Tue, May 6th, 2014 - 10:33 am - By Gordon Basichis
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After the economy took a downturn and the U.S. and the rest of the world experienced one of the worst Recessions, personal credit took a nosedive. As the housing market went upside down and people who paid way too much above actual value found themselves in foreclosure, even good credit went to lousy credit in no time at all. Couple that with the stark reality that people were living on credit and consequently living way over their heads and you have a problem.
So now there is hue and cry that credit reports inhibit employers from hiring people with poor credit. There are arguments that the job applicants do not have the ability to defend themselves and are not notified through a pre-adverse action letter so that they can address any discrepancies in their credit reports. There are arguments that lower income employment candidates are more affected because they tend to have bad credit.
As the article in the Consumer Eagle indicates…”As criticism of the practice has mounted, at least 10 states have passed legislation restricting its use, and bills have been brought in Congress to do the same on a national level. Last December, Sen. Elizabeth Warren (D-MA) introduced the Equal Employment for All Act, which would allow credit checks in hiring only for positions that require national security clearance. In a written statement issued at the time she filed the legislation, Warren said, “This is about basic fairness – let people compete on the merits, not on whether they already have enough money to pay their bills.”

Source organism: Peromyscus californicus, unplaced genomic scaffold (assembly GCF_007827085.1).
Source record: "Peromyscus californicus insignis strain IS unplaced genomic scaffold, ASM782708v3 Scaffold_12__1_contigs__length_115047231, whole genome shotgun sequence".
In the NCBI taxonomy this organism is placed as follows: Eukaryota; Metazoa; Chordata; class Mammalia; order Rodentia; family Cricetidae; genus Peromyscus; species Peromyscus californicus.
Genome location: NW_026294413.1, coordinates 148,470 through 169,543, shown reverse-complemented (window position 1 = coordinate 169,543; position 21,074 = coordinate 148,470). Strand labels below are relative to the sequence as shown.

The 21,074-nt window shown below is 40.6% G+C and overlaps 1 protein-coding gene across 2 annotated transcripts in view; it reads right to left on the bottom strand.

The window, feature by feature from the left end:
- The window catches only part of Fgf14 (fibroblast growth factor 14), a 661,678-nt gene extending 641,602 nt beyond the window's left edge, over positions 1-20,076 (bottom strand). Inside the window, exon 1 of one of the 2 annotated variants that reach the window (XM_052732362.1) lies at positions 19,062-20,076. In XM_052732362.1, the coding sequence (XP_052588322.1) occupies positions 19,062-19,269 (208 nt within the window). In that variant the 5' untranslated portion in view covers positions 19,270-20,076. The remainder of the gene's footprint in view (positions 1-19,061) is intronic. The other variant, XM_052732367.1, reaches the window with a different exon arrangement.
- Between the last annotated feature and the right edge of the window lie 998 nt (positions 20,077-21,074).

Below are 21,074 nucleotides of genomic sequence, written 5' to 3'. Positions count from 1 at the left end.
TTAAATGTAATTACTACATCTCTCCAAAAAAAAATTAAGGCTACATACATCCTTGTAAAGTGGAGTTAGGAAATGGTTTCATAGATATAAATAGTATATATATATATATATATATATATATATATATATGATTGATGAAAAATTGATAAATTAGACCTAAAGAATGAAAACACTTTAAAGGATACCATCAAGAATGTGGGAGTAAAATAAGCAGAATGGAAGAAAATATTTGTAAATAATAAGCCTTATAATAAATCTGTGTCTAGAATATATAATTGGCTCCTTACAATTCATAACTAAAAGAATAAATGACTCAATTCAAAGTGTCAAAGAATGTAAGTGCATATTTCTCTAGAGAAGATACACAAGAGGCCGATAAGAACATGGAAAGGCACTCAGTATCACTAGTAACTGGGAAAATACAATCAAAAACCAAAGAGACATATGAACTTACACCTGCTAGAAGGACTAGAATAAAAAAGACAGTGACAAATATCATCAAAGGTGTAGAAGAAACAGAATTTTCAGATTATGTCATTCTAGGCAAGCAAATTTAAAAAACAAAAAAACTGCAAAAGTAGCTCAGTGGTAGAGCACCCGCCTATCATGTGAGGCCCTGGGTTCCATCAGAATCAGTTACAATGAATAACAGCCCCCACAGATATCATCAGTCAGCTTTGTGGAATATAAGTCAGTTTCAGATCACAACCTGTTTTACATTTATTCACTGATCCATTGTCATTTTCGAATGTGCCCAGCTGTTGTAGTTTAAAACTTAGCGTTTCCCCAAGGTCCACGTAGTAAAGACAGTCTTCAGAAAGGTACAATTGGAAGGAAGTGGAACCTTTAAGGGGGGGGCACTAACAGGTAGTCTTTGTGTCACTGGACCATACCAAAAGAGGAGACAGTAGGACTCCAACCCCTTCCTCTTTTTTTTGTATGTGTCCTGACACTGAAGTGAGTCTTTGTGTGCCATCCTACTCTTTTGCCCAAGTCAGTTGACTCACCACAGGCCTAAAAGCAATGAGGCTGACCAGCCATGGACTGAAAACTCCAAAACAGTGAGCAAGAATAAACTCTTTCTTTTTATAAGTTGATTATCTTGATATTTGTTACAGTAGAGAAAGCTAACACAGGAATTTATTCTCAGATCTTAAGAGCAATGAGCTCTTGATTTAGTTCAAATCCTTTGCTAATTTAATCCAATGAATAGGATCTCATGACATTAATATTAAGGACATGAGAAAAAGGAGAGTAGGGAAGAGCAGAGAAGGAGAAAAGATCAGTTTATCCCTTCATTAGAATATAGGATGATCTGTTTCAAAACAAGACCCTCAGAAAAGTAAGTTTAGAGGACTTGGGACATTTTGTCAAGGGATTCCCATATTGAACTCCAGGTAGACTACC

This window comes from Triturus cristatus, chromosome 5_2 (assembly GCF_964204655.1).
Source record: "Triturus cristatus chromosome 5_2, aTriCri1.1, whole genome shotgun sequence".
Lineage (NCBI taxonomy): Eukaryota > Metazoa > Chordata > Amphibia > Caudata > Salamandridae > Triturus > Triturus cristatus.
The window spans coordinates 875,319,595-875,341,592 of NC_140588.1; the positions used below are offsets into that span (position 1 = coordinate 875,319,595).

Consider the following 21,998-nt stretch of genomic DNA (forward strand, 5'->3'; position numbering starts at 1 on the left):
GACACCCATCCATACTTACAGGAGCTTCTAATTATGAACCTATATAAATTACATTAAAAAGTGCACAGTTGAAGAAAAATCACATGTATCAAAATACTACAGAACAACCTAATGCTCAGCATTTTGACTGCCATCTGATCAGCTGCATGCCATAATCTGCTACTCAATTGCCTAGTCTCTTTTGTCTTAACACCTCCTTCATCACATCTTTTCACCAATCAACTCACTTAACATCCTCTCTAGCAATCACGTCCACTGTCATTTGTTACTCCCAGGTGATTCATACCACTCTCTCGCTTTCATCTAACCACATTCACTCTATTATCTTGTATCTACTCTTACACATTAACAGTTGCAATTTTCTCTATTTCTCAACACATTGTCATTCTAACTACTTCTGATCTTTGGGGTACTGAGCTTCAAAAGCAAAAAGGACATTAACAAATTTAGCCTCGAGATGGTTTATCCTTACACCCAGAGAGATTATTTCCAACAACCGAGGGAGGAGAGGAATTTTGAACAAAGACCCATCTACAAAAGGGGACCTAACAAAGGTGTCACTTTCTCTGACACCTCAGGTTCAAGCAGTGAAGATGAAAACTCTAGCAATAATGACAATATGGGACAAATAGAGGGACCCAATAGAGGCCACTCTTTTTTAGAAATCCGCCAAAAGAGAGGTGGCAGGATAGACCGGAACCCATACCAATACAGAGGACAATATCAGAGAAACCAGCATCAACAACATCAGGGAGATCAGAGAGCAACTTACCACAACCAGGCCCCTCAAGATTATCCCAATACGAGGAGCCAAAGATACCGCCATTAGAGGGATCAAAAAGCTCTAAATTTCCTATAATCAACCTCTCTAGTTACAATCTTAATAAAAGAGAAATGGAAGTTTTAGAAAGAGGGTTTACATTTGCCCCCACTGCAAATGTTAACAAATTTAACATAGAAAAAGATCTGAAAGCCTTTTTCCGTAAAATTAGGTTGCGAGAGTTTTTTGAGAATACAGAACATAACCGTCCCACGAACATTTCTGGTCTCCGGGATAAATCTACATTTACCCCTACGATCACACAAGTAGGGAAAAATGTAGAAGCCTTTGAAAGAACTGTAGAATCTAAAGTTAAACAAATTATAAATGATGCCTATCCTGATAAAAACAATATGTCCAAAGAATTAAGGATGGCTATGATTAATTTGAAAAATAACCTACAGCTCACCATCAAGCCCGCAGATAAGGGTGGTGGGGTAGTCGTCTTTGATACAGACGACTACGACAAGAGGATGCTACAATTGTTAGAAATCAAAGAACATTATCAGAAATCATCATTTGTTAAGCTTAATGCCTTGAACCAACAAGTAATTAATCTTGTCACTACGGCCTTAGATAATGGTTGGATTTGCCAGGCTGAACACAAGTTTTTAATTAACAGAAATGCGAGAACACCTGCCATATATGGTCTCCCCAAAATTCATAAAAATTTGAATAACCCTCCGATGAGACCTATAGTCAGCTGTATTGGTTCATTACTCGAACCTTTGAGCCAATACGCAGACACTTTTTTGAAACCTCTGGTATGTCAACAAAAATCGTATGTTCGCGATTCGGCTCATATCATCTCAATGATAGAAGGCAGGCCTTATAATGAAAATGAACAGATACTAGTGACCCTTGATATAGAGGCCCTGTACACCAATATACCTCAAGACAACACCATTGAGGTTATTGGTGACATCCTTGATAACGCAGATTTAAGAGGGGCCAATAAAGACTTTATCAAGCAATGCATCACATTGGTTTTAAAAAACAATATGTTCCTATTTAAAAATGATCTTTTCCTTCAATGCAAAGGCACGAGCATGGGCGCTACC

As it now stands, even the states restricting employment credit reports allow for special circumstances, such as for financially related positions, where sensitive data is available and for compliance with government compliance. As as the Human Resources organization, SHRM, points out, most employers still hire people with bad credit. Another fact, from we see at Corra Group, ten percent or less of our clients even run employment credit reports for any reason.
Employment credit reports pose a complex and difficult list of questions. Many of those questions are based address in terms of how many employers actually conduct background checks and what in all reality in terms of hiring practices. And more importantly, are employers following the compliance standards as provided by the FCRA? If not, then this is terribly unfair to job applicants. Whatever hiring policy, employers need to give their employment candidates a chance to respond to any records found in the employment screening report.